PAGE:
The deadlift has been a staple in strength sports for many years and is considered one of the most impressive exercises. It showcases an individual’s strength by measuring the amount of weight they can lift from the ground and hold in their hands. Although many people have impressed with their deadlift abilities, Strongman prodigy Mitchell Hooper is among the very few to have pulled over 1,000 pounds (453.6 kilograms). During a recent informational video, Hooper explained how the deadlift technique varies with different barbell types, and the video was widely viewed by fans.
In his YouTube video, Mitchell demonstrated the differences in form and technique for four different barbells, the standard bar, the deadlift bar, the Axle bar, and the Trap bar. Each of these barbells has its own unique features and characteristics, which can affect the way the exercise is performed. Seeing that Mitchell filmed the video live at his seminar at the Weight Pit, he directly answered the questions of the attendees.
Mitchell Hooper’s Deadlift Technique With Different Barbells
Mitchell Hooper, with his astute observations, identified two categories of athletes who perform the deadlift. He recognized that some struggle during the initial pull, while others experience difficulty during the lockout. Understanding this, he crafted his explanation in a way that addresses the specific challenges faced by each group.
“A lot of this is just about how do we make sure we use your strengths the best we can. So, you need to critically evaluate when deadlifts get heavy. Is it hard off the ground or is it hard towards lockout”
A majority of the participants in this seminar had difficulty with the lift-off portion of the deadlift, so Mitchell Hooper gave them the following advice:
- Perform a slight tuck of the pelvis in order to gain more stability from the final deep breath prior to the lift,
“When it comes to bracing, you are not just squeezing your stomach as hard as you can… So, big breath in, push that stomach out, tilt it to the back, only after that do you push into your belt.”
- Slight upper back rounding can be helpful,
“Your goal is actually going to be to bend your spine a little bit… Important distinction, you want to feel a stretch in the hamstring and fold the upper back. Folding the upper back is not harmful like folding the lower back would be.”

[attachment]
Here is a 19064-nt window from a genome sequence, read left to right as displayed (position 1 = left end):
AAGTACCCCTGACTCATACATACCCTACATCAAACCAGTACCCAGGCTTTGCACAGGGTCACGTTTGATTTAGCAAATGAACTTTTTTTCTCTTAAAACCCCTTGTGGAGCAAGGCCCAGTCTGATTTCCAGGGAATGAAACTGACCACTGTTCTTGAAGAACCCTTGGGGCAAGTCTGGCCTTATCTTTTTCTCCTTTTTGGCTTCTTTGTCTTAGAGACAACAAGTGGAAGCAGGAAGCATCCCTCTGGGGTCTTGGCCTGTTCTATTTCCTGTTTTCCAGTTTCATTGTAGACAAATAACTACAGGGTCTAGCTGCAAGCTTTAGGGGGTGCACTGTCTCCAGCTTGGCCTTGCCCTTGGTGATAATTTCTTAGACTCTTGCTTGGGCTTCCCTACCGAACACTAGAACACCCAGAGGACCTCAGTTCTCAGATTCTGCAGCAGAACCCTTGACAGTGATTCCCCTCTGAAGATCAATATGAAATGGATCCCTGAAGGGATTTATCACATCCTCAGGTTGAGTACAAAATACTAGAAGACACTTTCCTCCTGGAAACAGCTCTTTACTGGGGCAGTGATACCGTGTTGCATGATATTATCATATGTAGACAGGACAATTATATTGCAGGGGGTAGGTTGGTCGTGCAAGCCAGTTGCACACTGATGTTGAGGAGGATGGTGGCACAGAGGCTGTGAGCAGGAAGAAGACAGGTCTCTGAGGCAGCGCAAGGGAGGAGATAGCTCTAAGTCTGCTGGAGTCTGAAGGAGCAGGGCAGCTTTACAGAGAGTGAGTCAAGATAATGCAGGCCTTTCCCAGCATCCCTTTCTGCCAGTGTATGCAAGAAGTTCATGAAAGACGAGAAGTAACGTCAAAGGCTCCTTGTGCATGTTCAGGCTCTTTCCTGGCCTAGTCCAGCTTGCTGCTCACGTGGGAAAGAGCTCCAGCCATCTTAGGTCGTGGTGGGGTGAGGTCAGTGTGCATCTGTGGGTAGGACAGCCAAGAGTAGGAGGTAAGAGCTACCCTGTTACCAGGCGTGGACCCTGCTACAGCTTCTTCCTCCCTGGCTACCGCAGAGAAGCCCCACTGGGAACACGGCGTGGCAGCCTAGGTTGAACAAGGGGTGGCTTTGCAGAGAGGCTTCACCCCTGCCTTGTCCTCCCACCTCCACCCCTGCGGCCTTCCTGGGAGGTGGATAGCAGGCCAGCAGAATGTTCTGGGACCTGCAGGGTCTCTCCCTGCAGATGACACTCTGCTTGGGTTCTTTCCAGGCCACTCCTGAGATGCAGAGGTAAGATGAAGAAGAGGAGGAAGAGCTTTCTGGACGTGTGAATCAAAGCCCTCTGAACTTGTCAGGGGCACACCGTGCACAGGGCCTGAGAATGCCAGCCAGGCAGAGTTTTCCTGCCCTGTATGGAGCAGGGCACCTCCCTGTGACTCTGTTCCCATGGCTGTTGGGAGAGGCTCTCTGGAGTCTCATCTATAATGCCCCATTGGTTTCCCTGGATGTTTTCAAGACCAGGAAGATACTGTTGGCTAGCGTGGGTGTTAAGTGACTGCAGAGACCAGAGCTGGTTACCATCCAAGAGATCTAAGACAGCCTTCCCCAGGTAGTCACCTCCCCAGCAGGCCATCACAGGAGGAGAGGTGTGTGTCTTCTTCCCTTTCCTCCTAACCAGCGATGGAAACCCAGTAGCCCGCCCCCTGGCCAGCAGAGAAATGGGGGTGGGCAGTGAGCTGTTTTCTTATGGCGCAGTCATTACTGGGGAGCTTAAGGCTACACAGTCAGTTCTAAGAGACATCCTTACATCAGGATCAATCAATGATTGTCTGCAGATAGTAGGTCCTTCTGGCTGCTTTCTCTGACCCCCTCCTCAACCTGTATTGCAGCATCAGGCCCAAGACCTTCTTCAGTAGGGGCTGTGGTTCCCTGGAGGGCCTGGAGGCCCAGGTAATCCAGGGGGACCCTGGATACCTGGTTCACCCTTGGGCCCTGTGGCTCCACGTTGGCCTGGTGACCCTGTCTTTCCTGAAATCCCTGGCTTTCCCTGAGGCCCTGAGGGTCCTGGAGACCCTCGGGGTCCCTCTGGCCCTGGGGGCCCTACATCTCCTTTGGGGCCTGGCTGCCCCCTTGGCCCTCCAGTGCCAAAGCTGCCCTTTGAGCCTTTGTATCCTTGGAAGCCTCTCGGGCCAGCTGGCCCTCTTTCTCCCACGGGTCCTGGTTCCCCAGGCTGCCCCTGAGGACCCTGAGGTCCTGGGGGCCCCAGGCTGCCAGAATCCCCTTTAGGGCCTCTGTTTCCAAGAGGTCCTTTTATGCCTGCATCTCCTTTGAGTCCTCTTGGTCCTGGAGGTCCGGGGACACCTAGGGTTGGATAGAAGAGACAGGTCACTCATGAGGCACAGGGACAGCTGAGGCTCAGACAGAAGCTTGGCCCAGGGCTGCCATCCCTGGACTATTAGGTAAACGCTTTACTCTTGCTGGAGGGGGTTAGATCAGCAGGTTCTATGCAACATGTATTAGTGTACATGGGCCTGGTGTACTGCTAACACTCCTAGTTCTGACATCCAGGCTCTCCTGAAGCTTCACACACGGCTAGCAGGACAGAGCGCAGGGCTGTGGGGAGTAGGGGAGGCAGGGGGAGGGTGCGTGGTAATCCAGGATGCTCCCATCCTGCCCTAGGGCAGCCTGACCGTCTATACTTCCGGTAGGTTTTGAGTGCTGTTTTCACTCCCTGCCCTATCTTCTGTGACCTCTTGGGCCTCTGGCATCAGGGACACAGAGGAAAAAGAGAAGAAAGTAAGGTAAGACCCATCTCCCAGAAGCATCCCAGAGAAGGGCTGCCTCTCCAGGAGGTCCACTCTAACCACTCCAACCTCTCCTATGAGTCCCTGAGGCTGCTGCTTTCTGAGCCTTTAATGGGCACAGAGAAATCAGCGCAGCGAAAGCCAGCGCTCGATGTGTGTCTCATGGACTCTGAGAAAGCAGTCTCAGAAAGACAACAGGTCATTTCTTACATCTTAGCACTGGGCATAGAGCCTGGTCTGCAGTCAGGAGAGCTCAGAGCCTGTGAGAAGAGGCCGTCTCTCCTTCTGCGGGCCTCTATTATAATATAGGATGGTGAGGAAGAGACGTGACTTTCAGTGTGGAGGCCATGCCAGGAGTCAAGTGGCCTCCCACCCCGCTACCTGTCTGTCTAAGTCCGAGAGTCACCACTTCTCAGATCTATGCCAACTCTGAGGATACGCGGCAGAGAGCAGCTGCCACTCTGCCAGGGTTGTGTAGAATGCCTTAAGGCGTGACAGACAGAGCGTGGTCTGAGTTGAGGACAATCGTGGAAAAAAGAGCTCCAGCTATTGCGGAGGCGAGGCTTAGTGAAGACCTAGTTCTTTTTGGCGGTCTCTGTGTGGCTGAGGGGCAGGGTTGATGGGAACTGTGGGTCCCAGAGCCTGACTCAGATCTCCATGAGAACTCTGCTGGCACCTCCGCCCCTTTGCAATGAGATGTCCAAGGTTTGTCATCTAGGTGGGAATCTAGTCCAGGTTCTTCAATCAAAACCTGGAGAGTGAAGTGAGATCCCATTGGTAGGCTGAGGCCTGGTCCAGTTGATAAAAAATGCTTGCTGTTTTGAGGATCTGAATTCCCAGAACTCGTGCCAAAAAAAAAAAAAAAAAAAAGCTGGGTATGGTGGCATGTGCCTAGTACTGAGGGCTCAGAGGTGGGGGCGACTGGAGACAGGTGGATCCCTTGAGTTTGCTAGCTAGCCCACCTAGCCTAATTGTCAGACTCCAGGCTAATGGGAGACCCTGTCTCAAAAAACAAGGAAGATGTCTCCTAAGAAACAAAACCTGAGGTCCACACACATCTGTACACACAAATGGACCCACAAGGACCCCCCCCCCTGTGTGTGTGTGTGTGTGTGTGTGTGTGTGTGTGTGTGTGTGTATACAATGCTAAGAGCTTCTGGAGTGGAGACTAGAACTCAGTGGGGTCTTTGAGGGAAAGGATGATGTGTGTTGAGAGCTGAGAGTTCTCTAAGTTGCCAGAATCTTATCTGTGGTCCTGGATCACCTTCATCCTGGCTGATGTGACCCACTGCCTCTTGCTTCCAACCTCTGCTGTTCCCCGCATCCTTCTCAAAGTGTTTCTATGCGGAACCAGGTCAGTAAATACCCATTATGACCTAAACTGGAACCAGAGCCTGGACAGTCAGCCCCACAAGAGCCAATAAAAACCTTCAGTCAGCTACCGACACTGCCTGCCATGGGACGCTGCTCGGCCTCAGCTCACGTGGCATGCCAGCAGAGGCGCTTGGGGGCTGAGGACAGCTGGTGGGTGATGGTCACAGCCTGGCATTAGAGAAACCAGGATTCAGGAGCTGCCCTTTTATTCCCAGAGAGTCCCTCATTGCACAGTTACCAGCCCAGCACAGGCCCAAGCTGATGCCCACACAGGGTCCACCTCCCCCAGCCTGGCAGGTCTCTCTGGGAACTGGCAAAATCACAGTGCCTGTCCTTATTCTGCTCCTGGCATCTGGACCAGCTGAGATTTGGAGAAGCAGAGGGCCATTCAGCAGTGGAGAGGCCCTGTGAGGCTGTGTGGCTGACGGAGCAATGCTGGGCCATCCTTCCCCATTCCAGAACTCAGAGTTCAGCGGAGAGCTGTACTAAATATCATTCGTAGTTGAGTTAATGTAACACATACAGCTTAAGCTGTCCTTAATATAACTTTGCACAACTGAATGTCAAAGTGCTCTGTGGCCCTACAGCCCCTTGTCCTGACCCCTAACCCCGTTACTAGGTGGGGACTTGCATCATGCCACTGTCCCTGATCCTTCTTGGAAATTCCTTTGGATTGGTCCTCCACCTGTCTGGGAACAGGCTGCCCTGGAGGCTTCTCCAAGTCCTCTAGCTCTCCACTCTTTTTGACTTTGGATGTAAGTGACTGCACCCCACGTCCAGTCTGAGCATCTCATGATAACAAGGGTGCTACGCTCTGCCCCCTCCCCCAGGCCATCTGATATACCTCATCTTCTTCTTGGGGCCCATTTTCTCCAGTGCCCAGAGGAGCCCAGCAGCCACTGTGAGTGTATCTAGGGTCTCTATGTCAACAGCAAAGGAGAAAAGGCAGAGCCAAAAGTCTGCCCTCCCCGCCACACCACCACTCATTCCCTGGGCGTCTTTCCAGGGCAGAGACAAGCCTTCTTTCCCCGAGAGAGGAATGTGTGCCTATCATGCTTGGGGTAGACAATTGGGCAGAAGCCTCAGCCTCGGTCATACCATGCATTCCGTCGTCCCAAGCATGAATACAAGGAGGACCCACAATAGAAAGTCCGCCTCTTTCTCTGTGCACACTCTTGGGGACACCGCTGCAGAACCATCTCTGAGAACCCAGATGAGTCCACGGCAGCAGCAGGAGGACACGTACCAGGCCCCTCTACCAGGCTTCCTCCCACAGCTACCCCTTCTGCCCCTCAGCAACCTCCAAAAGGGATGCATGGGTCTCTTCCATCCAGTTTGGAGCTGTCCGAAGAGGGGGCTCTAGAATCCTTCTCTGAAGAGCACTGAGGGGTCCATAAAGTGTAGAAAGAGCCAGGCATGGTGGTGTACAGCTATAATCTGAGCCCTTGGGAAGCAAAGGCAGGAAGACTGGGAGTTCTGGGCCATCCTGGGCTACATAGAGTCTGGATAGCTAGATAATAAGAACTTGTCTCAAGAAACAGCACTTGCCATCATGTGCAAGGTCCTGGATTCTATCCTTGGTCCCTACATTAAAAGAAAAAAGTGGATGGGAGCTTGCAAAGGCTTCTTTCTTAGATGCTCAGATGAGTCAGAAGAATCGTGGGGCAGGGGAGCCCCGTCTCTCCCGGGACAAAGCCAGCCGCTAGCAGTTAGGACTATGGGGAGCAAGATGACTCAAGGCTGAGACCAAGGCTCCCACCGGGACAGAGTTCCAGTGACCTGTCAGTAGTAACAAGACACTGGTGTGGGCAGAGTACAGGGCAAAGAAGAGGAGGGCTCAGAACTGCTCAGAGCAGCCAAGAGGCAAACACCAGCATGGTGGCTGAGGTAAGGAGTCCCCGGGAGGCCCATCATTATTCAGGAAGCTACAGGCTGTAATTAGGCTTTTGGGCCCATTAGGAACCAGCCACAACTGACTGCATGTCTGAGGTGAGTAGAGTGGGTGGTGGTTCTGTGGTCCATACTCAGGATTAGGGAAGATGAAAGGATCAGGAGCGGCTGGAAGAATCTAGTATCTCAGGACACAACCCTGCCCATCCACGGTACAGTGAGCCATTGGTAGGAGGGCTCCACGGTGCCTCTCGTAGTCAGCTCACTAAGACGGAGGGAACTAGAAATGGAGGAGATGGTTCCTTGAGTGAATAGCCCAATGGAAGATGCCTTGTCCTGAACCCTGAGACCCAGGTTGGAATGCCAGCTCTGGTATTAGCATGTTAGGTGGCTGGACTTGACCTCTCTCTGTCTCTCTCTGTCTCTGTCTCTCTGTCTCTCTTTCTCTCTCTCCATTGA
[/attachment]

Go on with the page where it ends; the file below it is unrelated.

- Drop the shoulders inwards in order to reach the barbell more easily,
“Next, shoulder blades, we want those to be rolled forward… If you roll the shoulders forward, you get a couple of inches.”
- Pushing the knees over the toes will activate the quads, allowing for more strength.
“If you can, push your knees over the bar. That is the first thing you should be focusing on… There are two things to be able to get your knees more forward. One is bringing your feet in, and one is pushing your toes more forward.”
Obviously, the main difference that the Axle Bar presents is the harder grip due to the girth of the bar. So, that is what Mitchell Hooper focused on the most. His way of gripping was similar to the suicide grip, but also in a mixed grip variation of it. This means that one of his hands went over the barbell, while the other gripped in the opposite way.
“You want to get your hand as far around that bar as you can. So, actually cupping your hands and not using your thumbs can be useful.
Standard and Deadlift Bar
According to Mitchell Hooper, the Axle Bar deadlift is not much different from the more usual Standard and Deadlift barbells in terms of technique. They are, however, difficult to get off of the ground due to their stiffness.
“When it comes to standard bar and deadlift bar, really the same principles. The only difference when you go from Axle to stiff bars and deadlift bars is that it gets harder and harder off the ground the stiffer it is.”
It is important to note that the Trap Bar requires a different technique than the other three barbells. Most importantly, Mitchell explained that the barbells are in front of the body, while the Trap Bar allows the athlete to stand in the center of it. This makes for a better stance, resulting in a more powerful lift. Hooper also advises self evaluating with a video from the side.
“The number one error that people use is treating the Trap Bar like it is a barbell. The center of mass is really really important… The benefit of the trap bar is that you can bring that right inline with your ankles… You should feel almost like you are reaching back behind you.”
Watch the video here:
Mitchell Hooper’s powerlifting and Strongman resumes alone are good enough to make him very credible in giving advice about deadlifts. Hooper also holds a Master’s degree in Exercise Physiology from the University of Sydney, which proves his expertise.
Having experienced everything first-hand and invested a considerable amount of time studying it, Hooper’s advice on deadlifts is without a doubt of the highest caliber.